I hit it with high inside/outside
I hit it with top inside/outside
I hit it with inside/outside follow
Now if they wanted to be more specific, which is very helpful, they would include a common reference of measurement, "a tip" In all the examples above, if a person wanted to describe exactly what they used, they would inject the number of tips to indicate exactly where to hit the cueball.
In the example, one could say
I hit it with 2 tips of top and 2 tips of left (or inside/outside or running or reverse)
I hit it with 2 tips of follow and 2 tips of left (or inside/outside or running or reverse)
I hit it with I hit it with 2 tips of high and 2 tips of left (or inside/outside or running or reverse)
English is only used to describe left or right of the center of the cueball. It is NOT used to describe hitting above or below the center of the cueball. You don't say "I hit it with top english" or "I hit it with bottom english"
Left or Right english can also be described as inside or outside english.
Inside or outside english can also be described as running or reverse english.
In MOST cases, Inside english is reverse. In MOST cases outside english is running.
When it is not, is pictured in the example below.
Inside or Reverse english means the cueball is going to die or shorten up after it hits the rail
Outside or running english means the cueball is going to haul ass or lengthen after it hits the rail.
English is left or right, english is inside or outside, english is running or reverse.
Left can be inside or outside
Left can be running or reverse
Right can be inside or outside
Right can be running or reverse
Inside can also be described as reverse
Outside can also be describe as running
How much tip offset is required to create perfectly natural running english, where the CB rolls on the cushion with no sliding motion?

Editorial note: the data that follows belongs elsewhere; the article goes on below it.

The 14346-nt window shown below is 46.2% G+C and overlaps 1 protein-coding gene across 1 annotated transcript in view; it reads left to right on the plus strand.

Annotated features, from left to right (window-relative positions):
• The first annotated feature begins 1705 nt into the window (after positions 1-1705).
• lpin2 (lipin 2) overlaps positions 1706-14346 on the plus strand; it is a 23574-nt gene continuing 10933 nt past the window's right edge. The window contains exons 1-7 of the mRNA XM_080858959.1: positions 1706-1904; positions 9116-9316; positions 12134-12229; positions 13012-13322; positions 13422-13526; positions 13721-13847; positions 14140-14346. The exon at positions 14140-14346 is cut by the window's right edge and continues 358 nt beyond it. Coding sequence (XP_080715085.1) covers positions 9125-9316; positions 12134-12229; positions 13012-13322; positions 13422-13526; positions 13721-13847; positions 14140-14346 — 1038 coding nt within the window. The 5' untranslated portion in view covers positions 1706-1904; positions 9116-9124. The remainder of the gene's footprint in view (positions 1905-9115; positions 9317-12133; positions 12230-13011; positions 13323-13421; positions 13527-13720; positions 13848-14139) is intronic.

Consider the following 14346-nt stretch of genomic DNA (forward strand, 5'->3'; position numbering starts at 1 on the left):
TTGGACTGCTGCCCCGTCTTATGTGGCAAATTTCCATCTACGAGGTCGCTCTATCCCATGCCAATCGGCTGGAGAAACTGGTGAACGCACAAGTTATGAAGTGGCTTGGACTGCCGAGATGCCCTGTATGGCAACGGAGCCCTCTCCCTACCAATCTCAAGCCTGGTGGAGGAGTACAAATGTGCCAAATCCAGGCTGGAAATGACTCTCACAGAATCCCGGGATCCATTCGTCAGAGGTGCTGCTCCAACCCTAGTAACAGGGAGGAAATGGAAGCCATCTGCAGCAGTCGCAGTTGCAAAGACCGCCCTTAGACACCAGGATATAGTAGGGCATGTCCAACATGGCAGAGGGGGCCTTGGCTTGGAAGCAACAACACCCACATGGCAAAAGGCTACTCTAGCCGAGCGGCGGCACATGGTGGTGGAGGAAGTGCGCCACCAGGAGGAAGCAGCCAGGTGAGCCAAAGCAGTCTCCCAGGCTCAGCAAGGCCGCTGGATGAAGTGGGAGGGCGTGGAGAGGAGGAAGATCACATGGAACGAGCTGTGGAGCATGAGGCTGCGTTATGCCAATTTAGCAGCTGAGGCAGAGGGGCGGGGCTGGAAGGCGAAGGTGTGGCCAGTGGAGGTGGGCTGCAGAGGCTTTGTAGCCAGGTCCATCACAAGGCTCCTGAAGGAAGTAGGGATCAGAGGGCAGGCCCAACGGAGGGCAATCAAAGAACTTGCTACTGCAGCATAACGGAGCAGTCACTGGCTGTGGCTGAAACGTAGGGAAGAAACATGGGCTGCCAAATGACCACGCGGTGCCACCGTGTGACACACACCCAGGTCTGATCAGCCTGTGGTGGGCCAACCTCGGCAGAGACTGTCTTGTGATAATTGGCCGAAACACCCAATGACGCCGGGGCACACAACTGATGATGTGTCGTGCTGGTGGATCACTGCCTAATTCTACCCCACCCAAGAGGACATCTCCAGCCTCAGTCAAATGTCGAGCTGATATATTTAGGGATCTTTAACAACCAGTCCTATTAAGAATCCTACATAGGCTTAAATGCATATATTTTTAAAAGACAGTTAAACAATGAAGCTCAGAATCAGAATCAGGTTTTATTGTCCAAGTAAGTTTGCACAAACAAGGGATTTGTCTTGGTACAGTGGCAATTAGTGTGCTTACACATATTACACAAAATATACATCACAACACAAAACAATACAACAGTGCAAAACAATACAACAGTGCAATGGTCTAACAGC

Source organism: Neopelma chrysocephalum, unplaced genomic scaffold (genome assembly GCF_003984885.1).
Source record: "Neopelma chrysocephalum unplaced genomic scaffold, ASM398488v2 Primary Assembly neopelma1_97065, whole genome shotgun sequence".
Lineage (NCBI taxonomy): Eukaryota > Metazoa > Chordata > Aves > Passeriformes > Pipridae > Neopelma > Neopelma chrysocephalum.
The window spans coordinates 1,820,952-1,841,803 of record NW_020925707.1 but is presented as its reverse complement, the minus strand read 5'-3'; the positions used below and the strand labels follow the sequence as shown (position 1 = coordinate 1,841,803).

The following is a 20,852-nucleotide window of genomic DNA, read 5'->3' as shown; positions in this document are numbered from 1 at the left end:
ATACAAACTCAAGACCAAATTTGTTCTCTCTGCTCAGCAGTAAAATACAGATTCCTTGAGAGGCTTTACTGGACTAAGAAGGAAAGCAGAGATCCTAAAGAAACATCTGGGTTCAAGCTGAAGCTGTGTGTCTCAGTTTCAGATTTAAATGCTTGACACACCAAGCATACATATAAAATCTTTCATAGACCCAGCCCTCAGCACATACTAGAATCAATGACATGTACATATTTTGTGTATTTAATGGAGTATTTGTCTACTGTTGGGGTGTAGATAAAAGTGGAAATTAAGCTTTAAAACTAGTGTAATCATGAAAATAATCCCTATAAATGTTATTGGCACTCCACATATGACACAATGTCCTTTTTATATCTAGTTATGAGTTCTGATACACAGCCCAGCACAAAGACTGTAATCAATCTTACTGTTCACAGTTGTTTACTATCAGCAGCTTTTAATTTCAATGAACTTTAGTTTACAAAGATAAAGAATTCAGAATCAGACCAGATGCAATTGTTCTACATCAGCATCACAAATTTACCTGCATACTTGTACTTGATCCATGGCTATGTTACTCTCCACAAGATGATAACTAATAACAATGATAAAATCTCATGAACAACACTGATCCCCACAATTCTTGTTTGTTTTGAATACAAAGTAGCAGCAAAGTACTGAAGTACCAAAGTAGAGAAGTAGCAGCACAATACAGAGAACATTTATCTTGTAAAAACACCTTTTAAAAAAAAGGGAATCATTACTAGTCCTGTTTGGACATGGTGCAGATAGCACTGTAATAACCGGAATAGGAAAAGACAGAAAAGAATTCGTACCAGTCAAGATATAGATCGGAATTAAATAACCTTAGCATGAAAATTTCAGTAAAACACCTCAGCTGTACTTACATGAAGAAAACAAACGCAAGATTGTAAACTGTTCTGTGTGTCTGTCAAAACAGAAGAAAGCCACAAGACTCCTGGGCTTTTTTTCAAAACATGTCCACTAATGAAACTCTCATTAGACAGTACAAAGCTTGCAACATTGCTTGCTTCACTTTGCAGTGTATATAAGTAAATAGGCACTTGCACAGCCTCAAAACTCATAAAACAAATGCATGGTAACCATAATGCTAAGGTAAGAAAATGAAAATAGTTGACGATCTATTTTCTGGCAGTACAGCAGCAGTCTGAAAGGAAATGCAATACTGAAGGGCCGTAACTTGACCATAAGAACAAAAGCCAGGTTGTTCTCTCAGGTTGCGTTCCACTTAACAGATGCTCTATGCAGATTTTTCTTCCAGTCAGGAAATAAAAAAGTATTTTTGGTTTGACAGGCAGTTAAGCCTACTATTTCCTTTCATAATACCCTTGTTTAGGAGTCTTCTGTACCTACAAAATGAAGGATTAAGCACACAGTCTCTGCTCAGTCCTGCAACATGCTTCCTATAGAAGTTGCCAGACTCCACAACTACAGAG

from Patrick Johnson (from AZB post):
"tips of" and percentage english
What does it mean when somebody says "one tip of english"?
"Squirt - Part VI: tip shape" (BD, January, 2008) and "Draw Shot Primer - Part VII: tips of english" (BD, July, 2006) illustrate and explain "tips" of english. "One tip" of english corresponds to shifting the cue one tip-width away from the center of the ball. Because the actual tip offset for "one tip" of english depends on both the tip size and shape, I prefer specifying the amount of english as a percentage instead (100% for maximum english at the miscue limit, 50% at half of maximum).
The illustration below, from the tip shape article, illustrates the difference between "tips of english" and "percentage english:"
Some people interpret "tips of english" to actually mean "1/2 tips of english." For them, "1 tip" corresponds to shifting the cue half of the tip's width (from the center of the tip to the edge). Using this scheme, the number of "tips" for the tip size and shape in the diagram above would actually be 0 for 0%, about 3/4 (2 * 0.37) for 25%, 1 1/2 (2 * 0.75) for 50%, and almost 3 (2 * 1.40) for 100%. Below is an illustration of the two common definitions of "tips:"
Some people interpret "tips of english" to actually mean "chalk marks." Here's a photo from an AZB post by iusedtoberich showing chalk marks (the round shape a chalked tip leaves on the CB after a hit):
Chalk mark size can vary with tip hardness and shape, and with shot speed, but the average size is about 5/32" or 4 mm. Maximum english is about 3 to 4 "chalk marks."
A "tip of english" is also sometimes interpreted to mean "the amount of english that creates one diamond of angle change across the table" (i.e., one "diamond of english"). Here's a photo from an AZB post by Patrick Johnson illustrating this interpretation:
when to learn
When should someone start learning english (sidespin)?
I don't think a person should spend much time with english until his or her fundamentals and stroke are solid. When deciding to use english seriously, a person should also start learning about all of the effects that need to be taken into consideration. For more info, see aim compensation for squirt, swerve, and throw.
As far as the basic knowledge part, I think it is important to discuss that before the beginner starts using side spin. I point out how the side spin can be useful but at the same time I show five major problems with using it: squirt, swerve, throw, miscues and cling/skid/kick/bad contacts, and some of the details of those problems. Most beginners do not fully understand those problems when first introduced to them, but I want them to be aware that problems exist.